NEW YORK – Illumina's clinical next-generation sequencing business grew fast in 2019, and 2020 could bring even more opportunities to grow clinical consumables sales, according to company officials.
Clinical sequencing consumables, including reagents for oncology, reproductive health, and genetics applications, accounted for just over 40 percent of all consumables shipments last year, totaling approximately $830 million, and grew 20 percent year over year, Illumina officials said on Wednesday during a conference call to discuss the firm's 2019 financial results.
Along with growth in partnership revenue, clinical sequencing consumables growth in the fourth quarter helped Illumina beat Wall Street revenue projections, despite a decrease in sequencing instrument sales.
For the full year, oncology applications accounted for 20 percent of all sequencing consumables revenues. Though officials did not provide year-over-year growth for oncology revenues, they noted that the segment grew faster than total clinical consumables revenues, driven by increased adoption of NGS panels, including comprehensive profiling panels.
Increased reimbursement for companion diagnostic tests from firms like Foundation Medicine and Guardant Health (as well as Guardant's LUNAR trial) were helping to drive those revenues, said Francis deSouza, Illumina's president and CEO.
The reproductive health segment, including noninvasive prenatal testing, accounted for just over 10 percent of all sequencing consumables revenue, thanks to broader reimbursement of NIPT and 80 percent growth in VeriSeq NIPT sample volumes in Europe.
Genetic disease testing accounted for 10 percent of clinical sequencing revenues, driven by companies like Centogene and Ambry Genetics.
Though overall sequencing systems revenues had slowed at the end of 2019, deSouza said demand for the mid-throughput NextSeq 550Dx continued to grow and he expected the pipeline to remain strong. MiSeqDx sales in China have been strong since the National Medical Products Administration cleared the platform in August 2018, he said, and with Japan's PMDA clearing that instrument this month, Illumina expects placements in that country soon.
The market potential in clinical NGS will even help ease the pain of the failed Pacific Bioscience acquisition, he suggested.
The long-read market "dwarfs in comparison to the clinical market opportunity, which is much, much larger," deSouza said. "In terms of tradeoffs we would do internally, it's not even close, when you think about spending to drive the oncology market forward, versus the long-read market."
While deSouza seemed to indicate that clinical sequencing would take priority in the short term, he reiterated that Illumina is working on long-read technology and will continue to do so. "What we wanted to do was try and accelerate [the long-read] market," by bringing down the price and operating costs of instruments with engineering, he said. "We know there's a knock-on effect of 'what's good for that market is good for our market.' Because once you sequence a new species, for example, you do the bulk sequencing in that species on short-read [sequencers.]"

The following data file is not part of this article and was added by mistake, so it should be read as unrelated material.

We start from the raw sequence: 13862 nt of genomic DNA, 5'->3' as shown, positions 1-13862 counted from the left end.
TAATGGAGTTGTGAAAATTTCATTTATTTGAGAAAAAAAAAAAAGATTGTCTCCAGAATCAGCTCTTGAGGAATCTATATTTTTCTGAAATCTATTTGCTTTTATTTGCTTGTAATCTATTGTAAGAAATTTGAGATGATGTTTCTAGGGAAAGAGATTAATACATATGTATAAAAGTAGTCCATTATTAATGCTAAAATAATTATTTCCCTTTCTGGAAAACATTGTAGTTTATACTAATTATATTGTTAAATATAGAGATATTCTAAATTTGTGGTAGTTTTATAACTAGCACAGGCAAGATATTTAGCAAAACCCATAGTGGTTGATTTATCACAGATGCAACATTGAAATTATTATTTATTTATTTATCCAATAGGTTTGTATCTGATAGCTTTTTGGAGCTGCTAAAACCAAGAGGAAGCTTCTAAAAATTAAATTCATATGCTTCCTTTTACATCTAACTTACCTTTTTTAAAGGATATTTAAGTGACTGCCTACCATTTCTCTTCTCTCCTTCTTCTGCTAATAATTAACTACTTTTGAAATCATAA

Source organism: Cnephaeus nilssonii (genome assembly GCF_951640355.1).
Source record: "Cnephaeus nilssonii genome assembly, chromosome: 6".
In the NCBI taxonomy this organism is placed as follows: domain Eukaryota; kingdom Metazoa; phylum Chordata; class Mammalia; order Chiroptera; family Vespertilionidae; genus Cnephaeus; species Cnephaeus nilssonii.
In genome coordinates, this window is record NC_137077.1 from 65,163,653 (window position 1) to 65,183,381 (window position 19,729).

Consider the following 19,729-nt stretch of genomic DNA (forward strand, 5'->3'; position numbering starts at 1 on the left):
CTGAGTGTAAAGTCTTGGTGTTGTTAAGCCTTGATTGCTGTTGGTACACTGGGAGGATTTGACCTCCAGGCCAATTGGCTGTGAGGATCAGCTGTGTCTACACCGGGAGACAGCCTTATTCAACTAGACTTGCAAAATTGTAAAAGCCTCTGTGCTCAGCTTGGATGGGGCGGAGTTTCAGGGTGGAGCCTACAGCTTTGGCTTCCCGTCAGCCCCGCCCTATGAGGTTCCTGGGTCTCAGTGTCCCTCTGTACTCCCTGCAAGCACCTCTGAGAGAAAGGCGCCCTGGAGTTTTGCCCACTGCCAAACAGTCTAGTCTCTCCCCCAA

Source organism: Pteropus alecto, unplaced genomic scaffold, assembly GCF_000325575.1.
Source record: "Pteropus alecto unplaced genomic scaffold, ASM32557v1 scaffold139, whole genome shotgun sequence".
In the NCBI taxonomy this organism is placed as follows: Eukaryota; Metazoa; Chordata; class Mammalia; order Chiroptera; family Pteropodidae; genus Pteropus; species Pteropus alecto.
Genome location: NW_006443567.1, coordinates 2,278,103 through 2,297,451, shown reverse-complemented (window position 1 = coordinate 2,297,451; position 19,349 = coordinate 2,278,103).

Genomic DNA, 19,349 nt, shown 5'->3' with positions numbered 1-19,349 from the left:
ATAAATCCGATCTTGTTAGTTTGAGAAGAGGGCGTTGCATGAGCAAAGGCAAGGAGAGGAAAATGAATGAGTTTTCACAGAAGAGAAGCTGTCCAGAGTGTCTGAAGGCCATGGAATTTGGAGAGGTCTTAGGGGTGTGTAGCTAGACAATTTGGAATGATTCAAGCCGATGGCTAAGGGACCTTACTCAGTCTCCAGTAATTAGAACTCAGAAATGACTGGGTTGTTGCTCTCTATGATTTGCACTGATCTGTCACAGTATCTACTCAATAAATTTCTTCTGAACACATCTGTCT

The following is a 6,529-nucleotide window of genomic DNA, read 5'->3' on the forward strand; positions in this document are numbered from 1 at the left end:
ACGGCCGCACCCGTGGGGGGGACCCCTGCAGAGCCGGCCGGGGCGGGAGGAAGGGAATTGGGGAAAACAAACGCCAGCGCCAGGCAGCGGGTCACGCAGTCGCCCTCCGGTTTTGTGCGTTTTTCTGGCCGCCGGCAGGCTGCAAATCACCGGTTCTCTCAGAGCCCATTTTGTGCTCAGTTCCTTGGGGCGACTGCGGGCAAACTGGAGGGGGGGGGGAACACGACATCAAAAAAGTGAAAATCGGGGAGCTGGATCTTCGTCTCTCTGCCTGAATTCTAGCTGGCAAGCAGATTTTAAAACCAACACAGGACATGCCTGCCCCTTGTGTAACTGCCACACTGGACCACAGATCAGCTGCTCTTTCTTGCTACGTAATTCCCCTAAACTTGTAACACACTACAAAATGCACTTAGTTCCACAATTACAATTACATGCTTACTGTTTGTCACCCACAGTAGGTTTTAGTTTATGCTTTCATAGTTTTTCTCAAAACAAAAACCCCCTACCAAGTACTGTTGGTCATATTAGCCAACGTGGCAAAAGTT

"We are going to continue to look for ways to move that market more quickly than it is moving now, but it's a small part of the overall sequencing market," deSouza said.
With regard to new sequencing platforms, the new blue-green chemistry and integrated Dragen hardware seen in the recently announced NextSeq 1000 and 2000 instruments are now "core architectural components in our toolkit," deSouza said, and "there's no reason [those technologies] can't show up in any of our future instruments, both up and down the portfolio."
Illumina is also involved in the response to the global 2019-nCoV coronavirus outbreak centered on Wuhan, China. Analysts pressed deSouza for comment on whether the outbreak could affect revenues in that country; however, he said it is too early to tell and any effect on business would be predicated on speculation that people would be less likely to visit hospitals for reproductive health or oncology testing due to the virus.
Scientists have used Illumina platforms, for example, to sequence the virus' genome and publish it in public databases, which has enabled diagnostic testing with RT-PCR. "Our team actively is working with China CDC labs to provide coronavirus NGS testing protocols and to provide necessary training," deSouza added. "We're also working with our supply chain team to ensure that systems and consumables are delivered to labs working with novel coronavirus as quickly as possible. We plan to share these NGS testing protocols with customers, to support the global infectious disease community as it mobilizes." Illumina is also exploring donating consumables and other resources, he added.
In response to analysts' questions on how the coronavirus could impact Illumina's business, deSouza said the firm expects growth in China in 2020, driven by clinical sequencing, but stressed it was too early to tell if the outbreak would affect business. He said Illumina was watching the situation closely and was "deeply engaged" in the situation. While front-line testing will be done with PCR, NGS could be used to confirm the strain in patients or in "last resort testing" for inconclusive PCR-based tests. He noted these were observations Illumina gleaned from previous responses to coronaviruses, including SARS and MERS.